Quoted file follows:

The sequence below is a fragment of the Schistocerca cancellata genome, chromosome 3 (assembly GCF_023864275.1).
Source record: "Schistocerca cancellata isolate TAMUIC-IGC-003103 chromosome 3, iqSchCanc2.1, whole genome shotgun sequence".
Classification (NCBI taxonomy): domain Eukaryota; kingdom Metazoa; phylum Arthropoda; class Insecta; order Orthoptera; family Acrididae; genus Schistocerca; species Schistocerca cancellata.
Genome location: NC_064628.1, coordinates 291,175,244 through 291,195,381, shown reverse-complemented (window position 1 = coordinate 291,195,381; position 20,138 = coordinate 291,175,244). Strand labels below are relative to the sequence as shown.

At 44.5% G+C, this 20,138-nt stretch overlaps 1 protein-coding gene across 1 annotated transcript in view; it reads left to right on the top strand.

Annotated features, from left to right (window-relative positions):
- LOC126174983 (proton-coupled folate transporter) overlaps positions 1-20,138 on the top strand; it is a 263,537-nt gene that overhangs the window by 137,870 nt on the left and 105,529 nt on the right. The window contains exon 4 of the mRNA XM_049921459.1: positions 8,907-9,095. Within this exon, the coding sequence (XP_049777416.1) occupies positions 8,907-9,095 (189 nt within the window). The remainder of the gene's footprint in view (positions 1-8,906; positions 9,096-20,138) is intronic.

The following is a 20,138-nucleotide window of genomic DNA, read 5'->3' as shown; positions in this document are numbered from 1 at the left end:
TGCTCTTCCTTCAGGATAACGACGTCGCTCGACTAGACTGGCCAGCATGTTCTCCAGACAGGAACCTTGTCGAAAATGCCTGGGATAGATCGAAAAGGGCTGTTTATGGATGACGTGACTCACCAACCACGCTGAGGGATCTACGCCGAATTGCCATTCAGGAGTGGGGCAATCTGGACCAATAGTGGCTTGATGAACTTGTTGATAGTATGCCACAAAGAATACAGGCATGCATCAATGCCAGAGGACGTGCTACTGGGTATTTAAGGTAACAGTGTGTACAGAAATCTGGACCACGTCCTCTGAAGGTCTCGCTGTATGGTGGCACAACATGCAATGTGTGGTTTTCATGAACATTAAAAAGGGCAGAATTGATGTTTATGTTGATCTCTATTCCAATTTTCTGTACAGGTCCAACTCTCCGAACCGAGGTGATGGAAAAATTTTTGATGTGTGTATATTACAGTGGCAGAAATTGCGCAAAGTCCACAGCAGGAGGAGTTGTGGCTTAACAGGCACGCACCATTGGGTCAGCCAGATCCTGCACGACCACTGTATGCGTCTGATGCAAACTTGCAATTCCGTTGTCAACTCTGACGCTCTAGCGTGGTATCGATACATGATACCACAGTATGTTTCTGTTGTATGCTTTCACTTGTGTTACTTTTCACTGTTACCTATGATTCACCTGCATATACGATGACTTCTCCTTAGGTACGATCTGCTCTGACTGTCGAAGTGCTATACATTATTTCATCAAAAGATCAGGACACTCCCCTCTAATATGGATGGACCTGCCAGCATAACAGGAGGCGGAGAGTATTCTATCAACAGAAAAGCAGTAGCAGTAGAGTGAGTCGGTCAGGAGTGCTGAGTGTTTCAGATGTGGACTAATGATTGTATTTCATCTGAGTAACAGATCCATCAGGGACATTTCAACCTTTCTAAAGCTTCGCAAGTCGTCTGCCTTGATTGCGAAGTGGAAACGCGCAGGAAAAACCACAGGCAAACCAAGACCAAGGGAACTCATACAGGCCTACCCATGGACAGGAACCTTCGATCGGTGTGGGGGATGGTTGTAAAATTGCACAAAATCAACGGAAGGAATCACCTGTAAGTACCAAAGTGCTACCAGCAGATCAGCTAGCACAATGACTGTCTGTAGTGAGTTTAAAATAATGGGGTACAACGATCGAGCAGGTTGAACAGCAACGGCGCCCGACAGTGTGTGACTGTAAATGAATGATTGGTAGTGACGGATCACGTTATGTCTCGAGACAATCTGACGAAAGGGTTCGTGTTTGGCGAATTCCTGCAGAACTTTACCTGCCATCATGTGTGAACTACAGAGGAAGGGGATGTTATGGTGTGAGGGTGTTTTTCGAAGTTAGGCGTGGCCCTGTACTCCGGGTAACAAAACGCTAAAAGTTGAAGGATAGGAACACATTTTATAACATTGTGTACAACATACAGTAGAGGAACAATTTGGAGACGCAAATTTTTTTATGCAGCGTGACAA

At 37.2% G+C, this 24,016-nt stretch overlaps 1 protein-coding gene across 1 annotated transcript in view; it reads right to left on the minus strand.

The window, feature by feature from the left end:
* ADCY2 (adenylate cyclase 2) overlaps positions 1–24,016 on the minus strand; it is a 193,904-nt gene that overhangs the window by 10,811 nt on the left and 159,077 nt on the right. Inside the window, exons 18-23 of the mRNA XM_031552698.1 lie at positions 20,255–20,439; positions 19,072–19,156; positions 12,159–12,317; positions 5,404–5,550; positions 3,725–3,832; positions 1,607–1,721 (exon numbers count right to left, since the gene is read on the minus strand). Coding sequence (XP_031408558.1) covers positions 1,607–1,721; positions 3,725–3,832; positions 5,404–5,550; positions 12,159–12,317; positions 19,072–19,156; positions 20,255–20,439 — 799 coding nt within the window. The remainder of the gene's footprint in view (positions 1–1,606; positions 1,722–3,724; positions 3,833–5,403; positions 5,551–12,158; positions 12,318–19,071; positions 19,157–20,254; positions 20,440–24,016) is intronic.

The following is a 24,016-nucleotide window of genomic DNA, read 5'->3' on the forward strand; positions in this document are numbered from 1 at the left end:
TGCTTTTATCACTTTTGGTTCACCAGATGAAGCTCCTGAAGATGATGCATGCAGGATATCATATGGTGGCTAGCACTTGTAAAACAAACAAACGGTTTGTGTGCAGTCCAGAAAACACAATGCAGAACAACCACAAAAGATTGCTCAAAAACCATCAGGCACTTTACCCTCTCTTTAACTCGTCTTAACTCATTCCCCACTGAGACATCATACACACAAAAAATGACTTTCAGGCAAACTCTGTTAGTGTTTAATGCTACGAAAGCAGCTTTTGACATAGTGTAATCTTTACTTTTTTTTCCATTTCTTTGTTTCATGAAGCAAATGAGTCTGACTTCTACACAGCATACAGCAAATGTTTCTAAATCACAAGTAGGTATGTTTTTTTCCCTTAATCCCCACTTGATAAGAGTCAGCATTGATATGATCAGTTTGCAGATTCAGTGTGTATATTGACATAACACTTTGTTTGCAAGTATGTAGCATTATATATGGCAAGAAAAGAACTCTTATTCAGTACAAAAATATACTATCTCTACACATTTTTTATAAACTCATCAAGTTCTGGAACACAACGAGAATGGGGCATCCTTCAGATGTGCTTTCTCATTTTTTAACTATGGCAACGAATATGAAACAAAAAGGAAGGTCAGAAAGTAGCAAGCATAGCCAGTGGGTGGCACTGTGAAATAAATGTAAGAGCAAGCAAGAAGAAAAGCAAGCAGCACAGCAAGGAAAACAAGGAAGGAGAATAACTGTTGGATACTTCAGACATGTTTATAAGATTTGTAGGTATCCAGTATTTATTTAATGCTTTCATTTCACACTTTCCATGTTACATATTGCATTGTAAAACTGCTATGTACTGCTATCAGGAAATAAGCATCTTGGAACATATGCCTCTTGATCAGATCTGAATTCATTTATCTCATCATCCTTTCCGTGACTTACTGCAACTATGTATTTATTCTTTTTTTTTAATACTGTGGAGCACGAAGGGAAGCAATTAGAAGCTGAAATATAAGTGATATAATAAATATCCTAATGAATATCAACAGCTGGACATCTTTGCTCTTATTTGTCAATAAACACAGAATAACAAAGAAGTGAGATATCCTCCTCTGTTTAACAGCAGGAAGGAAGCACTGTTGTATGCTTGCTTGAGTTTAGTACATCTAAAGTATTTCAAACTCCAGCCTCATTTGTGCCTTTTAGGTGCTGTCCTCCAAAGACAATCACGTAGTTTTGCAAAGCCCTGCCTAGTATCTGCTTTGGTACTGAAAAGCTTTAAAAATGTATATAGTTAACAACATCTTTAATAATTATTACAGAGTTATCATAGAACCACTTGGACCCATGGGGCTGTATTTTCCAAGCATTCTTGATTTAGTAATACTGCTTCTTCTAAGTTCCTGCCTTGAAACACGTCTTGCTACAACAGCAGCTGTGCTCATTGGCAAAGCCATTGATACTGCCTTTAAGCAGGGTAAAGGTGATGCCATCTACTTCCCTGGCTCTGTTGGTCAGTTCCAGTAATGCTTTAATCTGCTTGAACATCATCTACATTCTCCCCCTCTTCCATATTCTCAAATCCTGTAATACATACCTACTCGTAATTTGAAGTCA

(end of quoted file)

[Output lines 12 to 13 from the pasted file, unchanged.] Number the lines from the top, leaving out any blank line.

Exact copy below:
* ADCY2 (adenylate cyclase 2) overlaps positions 1–24,016 on the minus strand; it is a 193,904-nt gene that overhangs the window by 10,811 nt on the left and 159,077 nt on the right. Inside the window, exons 18-23 of the mRNA XM_031552698.1 lie at positions 20,255–20,439; positions 19,072–19,156; positions 12,159–12,317; positions 5,404–5,550; positions 3,725–3,832; positions 1,607–1,721 (exon numbers count right to left, since the gene is read on the minus strand). Coding sequence (XP_031408558.1) covers positions 1,607–1,721; positions 3,725–3,832; positions 5,404–5,550; positions 12,159–12,317; positions 19,072–19,156; positions 20,255–20,439 — 799 coding nt within the window. The remainder of the gene's footprint in view (positions 1–1,606; positions 1,722–3,724; positions 3,833–5,403; positions 5,551–12,158; positions 12,318–19,071; positions 19,157–20,254; positions 20,440–24,016) is intronic.

The following is a 24,016-nucleotide window of genomic DNA, read 5'->3' on the forward strand; positions in this document are numbered from 1 at the left end: